As the mist faded, Mya felt utterly lost and alone. The fact that she found herself in a graveyard did not help one bit. When she looked down, she saw it was the grave of her own grandfather. There was a space beside him for her grandmother when she died, but Mya knew Grandma was still alive because so far the space was untouched. So why am I here? She asked herself. She could not see anyone around. It was a slow walk in those heels to get to the top of the little hill, but she made it without mishap and there she looked all around and saw that she was not far from a canopy tent. There were chairs set up there, and a little grave with the coffin waiting to be lowered to its final resting place. Mya knew whose grave it was before she saw the stone that would be set up. It was her own, and she tried to cry. She felt she should cry for herself, but she could not cry. She was much too happy about Nathan.
Nathan! That thought ran through her head like a shot. She had to get back to him, but just then cars began to pull up on the narrow, one-way gravel drive. People got out and came to the graveside. Mya recognized a couple of her childhood friends, her best friends, her only friends. As a child with a crippled foot, she did not have many friends, and that did bring a tear to her eye.
Then she saw her mother and she ran to her and stumbled once because of the heels. That caused her to think before acting, and in the end she decided to accompany her mother from a little distance and again she cried because she wanted a hug so badly.
She stood a step back and watched the others come. Her relatives sat in the chairs. The others stood, making nearly a full circle around her little grave. Then the priest came and he talked about the love of God. She knew that was true, absolutely, and she lifted up her heart to the almighty in thanksgiving for Nathan. She realized then what Nathan had already figured out in the bathroom; that this whole thing was a set-up from the beginning. God knew all along that she and Nathan belonged together, but they never would have met if she had not missed the school bus, and they never would have even been close unless they died.
“Thank you,” she cried out to God. “Thank you.” And she felt then and there that she truly loved God even as he loved her and she felt warm and unafraid and never alone. Still, she understood that for those gathered around the grave, these were hard words to hear. If only she could tell them. If only she could assure them of God’s love; but then she knew that they would learn some day, even as she had, and she prayed for every one of them that was sitting and standing there.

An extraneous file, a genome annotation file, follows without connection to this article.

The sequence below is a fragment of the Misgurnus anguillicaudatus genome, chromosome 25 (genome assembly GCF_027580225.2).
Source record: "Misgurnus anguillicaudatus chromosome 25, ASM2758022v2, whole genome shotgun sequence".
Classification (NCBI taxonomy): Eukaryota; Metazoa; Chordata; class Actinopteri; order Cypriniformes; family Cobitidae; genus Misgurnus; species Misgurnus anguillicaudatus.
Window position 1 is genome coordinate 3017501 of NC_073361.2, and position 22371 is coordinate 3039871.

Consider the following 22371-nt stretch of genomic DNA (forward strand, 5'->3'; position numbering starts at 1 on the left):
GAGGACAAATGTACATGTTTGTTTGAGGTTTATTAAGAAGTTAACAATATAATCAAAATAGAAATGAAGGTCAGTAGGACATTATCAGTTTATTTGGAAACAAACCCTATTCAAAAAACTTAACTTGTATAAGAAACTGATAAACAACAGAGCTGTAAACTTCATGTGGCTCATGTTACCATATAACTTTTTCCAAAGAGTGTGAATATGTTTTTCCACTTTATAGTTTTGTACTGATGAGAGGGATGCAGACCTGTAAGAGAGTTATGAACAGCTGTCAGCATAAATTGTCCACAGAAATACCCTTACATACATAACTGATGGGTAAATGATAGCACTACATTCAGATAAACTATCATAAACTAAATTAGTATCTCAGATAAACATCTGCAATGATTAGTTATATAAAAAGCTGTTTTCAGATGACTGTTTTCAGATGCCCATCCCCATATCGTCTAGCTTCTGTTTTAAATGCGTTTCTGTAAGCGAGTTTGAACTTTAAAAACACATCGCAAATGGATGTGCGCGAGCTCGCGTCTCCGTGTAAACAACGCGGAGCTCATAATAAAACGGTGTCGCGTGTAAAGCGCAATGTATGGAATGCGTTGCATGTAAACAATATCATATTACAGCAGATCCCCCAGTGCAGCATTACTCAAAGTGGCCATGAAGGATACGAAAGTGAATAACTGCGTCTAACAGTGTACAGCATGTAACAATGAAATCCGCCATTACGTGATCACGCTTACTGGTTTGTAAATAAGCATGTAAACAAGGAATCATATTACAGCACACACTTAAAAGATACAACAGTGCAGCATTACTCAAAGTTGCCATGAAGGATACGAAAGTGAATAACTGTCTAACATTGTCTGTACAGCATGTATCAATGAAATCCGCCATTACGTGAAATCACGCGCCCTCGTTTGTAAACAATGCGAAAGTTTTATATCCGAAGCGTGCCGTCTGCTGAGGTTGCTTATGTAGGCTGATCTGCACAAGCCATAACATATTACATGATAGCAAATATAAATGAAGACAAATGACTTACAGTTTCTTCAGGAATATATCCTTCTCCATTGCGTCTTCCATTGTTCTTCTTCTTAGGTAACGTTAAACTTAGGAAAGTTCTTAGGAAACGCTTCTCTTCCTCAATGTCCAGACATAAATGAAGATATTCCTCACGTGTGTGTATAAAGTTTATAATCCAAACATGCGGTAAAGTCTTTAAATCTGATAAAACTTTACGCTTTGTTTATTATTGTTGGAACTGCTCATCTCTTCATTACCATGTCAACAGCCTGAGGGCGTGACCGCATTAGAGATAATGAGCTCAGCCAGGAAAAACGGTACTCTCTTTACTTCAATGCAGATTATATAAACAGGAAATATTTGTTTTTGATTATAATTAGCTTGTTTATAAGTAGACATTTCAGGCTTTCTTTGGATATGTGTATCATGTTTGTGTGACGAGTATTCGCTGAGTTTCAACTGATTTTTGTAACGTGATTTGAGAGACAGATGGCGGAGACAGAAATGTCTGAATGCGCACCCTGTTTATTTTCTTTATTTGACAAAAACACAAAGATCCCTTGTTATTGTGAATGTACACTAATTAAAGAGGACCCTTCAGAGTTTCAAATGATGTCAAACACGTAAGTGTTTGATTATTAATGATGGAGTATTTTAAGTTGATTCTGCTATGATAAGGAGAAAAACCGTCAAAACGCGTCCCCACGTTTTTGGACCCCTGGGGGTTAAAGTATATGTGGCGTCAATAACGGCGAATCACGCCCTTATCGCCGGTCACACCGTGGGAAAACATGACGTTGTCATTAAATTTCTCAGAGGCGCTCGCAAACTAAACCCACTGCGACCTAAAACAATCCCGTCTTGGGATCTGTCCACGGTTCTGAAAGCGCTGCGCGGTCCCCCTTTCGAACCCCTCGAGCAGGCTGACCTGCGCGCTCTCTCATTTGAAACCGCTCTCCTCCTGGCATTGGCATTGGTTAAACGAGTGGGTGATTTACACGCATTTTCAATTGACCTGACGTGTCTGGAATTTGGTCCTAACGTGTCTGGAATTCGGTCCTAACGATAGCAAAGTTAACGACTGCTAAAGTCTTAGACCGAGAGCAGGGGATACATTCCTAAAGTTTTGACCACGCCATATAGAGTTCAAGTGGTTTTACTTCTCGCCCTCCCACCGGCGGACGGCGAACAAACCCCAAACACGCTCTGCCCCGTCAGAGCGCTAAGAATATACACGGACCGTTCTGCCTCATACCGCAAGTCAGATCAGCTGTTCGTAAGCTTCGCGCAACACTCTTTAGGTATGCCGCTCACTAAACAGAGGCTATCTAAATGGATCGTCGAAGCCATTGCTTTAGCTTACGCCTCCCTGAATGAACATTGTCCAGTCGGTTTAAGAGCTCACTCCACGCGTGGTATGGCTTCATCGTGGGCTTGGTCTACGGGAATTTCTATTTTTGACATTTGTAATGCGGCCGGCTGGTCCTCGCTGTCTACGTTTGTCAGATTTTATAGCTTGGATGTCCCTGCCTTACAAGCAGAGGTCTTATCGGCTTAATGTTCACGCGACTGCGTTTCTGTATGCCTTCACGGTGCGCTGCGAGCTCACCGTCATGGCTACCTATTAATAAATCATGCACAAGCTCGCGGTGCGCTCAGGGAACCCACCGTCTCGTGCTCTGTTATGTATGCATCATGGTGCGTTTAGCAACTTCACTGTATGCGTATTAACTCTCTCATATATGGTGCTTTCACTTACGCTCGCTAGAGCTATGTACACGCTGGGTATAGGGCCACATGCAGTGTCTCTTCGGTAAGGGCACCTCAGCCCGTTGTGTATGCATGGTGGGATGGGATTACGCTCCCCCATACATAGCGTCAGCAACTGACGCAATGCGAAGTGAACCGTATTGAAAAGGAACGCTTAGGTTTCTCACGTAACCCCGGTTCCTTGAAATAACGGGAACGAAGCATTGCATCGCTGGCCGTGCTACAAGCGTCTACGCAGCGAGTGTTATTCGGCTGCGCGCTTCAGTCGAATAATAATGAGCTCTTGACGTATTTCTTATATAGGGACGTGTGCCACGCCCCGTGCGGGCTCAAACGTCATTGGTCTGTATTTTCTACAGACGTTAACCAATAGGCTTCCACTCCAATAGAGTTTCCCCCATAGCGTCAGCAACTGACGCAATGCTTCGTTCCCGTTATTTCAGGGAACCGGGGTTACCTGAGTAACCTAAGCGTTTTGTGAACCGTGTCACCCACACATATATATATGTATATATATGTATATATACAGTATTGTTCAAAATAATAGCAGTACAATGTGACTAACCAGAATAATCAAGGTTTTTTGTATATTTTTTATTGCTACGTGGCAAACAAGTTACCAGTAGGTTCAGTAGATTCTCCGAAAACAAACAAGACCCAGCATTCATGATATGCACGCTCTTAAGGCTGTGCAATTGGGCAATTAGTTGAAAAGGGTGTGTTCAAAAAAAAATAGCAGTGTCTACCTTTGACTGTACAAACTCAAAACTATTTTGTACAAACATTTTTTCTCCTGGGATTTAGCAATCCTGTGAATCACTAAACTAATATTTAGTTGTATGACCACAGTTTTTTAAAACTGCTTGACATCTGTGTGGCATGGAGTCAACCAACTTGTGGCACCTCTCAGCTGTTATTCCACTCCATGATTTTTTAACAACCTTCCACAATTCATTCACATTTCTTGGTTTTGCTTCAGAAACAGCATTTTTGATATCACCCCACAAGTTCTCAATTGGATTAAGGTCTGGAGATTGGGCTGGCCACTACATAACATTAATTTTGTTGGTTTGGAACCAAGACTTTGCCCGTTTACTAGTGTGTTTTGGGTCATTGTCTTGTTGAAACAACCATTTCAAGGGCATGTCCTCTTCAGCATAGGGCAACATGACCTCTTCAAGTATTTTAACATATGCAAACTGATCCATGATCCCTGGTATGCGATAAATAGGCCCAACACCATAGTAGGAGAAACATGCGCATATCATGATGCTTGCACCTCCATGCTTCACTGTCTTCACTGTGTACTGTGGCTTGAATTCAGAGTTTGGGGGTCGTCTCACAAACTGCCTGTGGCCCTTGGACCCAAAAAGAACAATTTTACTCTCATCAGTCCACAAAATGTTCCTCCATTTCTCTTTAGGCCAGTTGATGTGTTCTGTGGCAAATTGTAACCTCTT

She heard the priest talk about perpetual light, and she thought of the angel who glowed so brightly she could hardly look at him, and again she felt the love of God flow through her, and she reciprocated and loved God all the more, and then all at once she understood something she had not quite understood before.
The priest gave the benediction and Mya drew near to her mother, and she spoke, even knowing that her mother could not hear her. “Mother,” she said. “I know what love is. Mother. Do you understand? You did a wonderful job. You have nothing to be sad about. I know what love is, Mother. God is love. I am all grown up now, Mother, and God has given me the most wonderful man in the whole world to love. And I do love him, Mother, with all of my heart, but first I loved you, only I did not understand what that was.” Mya paused and reached out toward her mother’s face, but she did not touch. All the same she saw her mother turn briefly to look in her direction. “First with you, and now with Nathan, I know what love is, Mother. God is love.” And Mya watched while Sam, Mother’s friend, came up and placed his hand gently on her mother’s shoulder.
“Sam.” Mother reached up and patted that hand and then kept her hand there as if not wanting him to go away. “She would have made a beautiful woman,” Mother said. “I can almost see her all grown up and all filled out.” Mother tilted her head to the side a little, just the way Mya did once and though she was not looking at Mya she spoke this way: “I see her in a purple sundress and lavender heels to match, and she is lovely. No, she is beautiful.”
“I am so sorry.” Sam said as Mya leaned forward and kissed her mother on the cheek. Mother paused and put her hand to her cheek and then began to weep as Sam helped her back to her feet. Mya watched while Sam escorted her to the waiting limo, and Mya finally cried for her mother. She knew her mother was only twenty-seven and Sam was not much older. She hoped and prayed that they would be good for each other and she hoped and prayed that her mother would never forget about love.
“You did I good job, Mother.” Mya repeated herself. “I know what love is.” Then the cars pulled off and Mya thought to run. She pulled her heels off to run faster because she knew where Nathan would be and she felt if she did not see him soon, she would burst for the love of him.